3. Out of respect and love for my family. My mom in particular, is having the hardest time of all. She’s not ready to talk about it to others. Her methods of coping with her fears over this situation have been through hurtful words towards me. I forgive her because I know she loves me and wants what is best for me. In her mind, I’m walking away from that and she wants to snap me back into it. So, I will take the consequences of “what I am putting her through” and be her punching bag. I look at it as part of my internal strength training. The words “your marriage was the thing about you I was most proud of you for. What am I supposed to be proud of you for now?” have actually come out of her mouth. Although it makes me sad those thoughts have crossed her mind, I know she just needs time to come around. I do not come from a culture of divorce and this is just not done, on either side of our families. I am being quite the rebel. I knew it’d come with consequences. 
  4. I strongly believe that people need to make their big life moves and process the lessons that go with them in private. You risk a lot by not doing so because you might get caught up in the outside noise, whether positive or negative, and miss your own inner guidance and growth. My strategy: until the timing feels right, handle your shit, like a boss, without needing outside validation. So that’s what I’ve been doing. I don’t believe in making myself a victim of circumstances I chose for myself. 
  5. I do NOT want to hear the words “I’m sorry”!!! I am so proud of myself for making this move and what I’ve accomplished in the past year, that to start hearing that would shift the focus from a self-empowering journey, to feeling like it should be a sad one.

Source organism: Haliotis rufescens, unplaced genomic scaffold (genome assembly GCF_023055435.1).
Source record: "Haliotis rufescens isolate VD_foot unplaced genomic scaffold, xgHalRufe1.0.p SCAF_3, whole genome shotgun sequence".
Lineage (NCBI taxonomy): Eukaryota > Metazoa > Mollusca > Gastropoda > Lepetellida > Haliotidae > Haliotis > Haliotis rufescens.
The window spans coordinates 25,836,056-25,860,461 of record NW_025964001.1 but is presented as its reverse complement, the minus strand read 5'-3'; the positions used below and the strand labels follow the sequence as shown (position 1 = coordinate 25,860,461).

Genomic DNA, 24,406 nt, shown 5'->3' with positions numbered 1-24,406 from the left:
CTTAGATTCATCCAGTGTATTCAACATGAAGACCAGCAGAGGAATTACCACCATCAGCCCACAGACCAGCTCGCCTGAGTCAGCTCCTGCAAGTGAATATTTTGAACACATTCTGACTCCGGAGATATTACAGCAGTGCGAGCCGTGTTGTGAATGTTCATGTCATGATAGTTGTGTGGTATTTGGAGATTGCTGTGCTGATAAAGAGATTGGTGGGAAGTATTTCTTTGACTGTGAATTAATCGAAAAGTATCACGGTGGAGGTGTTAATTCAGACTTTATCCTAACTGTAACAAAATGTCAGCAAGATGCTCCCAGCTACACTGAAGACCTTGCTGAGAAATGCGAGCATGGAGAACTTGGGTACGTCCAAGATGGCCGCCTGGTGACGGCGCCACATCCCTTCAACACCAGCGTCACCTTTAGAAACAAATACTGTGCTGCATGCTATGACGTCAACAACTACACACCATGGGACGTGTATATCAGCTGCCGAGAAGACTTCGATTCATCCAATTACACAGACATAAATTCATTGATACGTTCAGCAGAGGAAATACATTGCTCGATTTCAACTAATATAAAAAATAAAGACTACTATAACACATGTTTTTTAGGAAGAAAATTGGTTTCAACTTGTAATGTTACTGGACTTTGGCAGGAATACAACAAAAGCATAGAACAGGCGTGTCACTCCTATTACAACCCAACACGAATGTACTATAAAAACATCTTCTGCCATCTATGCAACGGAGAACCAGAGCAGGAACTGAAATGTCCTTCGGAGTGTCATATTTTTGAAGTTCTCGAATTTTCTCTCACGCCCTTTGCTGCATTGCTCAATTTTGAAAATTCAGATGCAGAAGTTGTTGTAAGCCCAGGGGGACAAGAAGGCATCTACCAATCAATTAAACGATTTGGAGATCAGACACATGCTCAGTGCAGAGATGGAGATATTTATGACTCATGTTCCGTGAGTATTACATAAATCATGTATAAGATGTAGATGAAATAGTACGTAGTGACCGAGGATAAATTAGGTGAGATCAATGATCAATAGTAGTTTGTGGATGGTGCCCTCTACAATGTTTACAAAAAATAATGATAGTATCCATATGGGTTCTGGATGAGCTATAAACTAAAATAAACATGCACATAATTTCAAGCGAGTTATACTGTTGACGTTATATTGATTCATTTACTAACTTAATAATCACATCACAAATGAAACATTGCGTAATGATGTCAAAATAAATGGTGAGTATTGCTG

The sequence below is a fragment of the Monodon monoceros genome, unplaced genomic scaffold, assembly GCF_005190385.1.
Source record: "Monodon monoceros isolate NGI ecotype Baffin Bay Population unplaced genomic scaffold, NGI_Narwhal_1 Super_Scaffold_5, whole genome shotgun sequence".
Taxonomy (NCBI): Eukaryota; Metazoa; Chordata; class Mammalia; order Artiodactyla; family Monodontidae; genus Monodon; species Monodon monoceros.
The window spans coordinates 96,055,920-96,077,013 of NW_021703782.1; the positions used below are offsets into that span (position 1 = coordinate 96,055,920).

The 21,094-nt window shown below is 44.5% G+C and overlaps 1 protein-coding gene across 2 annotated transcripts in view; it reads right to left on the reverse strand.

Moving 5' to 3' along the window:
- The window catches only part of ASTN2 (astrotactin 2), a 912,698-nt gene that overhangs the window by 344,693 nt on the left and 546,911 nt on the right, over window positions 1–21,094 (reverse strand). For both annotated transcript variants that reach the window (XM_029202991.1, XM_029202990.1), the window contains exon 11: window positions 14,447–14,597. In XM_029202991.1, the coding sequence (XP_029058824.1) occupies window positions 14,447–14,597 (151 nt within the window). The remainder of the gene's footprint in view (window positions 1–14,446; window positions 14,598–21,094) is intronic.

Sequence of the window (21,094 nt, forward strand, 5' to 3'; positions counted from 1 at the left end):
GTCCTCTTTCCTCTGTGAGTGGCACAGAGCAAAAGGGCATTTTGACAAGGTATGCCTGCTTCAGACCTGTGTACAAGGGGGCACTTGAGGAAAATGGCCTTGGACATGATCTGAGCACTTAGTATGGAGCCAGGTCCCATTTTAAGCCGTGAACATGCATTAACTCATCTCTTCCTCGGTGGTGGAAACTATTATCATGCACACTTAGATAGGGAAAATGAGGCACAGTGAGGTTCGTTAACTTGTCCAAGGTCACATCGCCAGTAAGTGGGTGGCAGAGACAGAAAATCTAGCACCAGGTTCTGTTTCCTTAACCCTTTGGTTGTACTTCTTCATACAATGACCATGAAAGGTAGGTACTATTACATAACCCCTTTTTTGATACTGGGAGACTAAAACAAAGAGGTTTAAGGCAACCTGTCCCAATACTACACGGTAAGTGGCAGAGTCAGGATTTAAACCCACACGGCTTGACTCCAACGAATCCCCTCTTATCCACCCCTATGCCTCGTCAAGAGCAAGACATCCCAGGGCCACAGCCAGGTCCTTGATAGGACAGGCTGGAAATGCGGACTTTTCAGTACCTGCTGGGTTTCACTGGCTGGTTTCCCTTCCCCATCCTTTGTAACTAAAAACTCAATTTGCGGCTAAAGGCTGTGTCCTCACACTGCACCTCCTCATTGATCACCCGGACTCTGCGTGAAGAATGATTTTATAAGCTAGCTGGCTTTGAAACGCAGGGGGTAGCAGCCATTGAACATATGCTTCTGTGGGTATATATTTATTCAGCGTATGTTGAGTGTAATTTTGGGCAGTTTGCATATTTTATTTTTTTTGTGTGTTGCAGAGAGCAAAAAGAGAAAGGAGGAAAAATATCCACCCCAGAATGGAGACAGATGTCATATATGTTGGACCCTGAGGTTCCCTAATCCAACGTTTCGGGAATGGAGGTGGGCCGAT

The most popular question…

I’m sure you are wondering; why are you doing this? What happened? 

The answer is not so black and white in my case. It can’t be summed up into one sentence. It’d be much easier if I had what most consider a “justifiable reason” such as “he hit me, he cheated, he was a drug addict, alcoholic, etc.” But my future ex-husband did none of that. He did none of that on top of having a good job and being able to financially take good care of his family. So, on paper, he met (and maybe surpassed depending on your standards) the bar at which we hold a good husband at. But is that enough? We are evolving humans and marriage, although still a sacred covenant, was created as a means for survival. Our goal is no longer to simply survive. Personally, I don’t want a marriage that simply allows me to survive. I can do that on my own. I want a marriage that empowers me to thrive. My marriage was not doing that. 

The pivotal moment…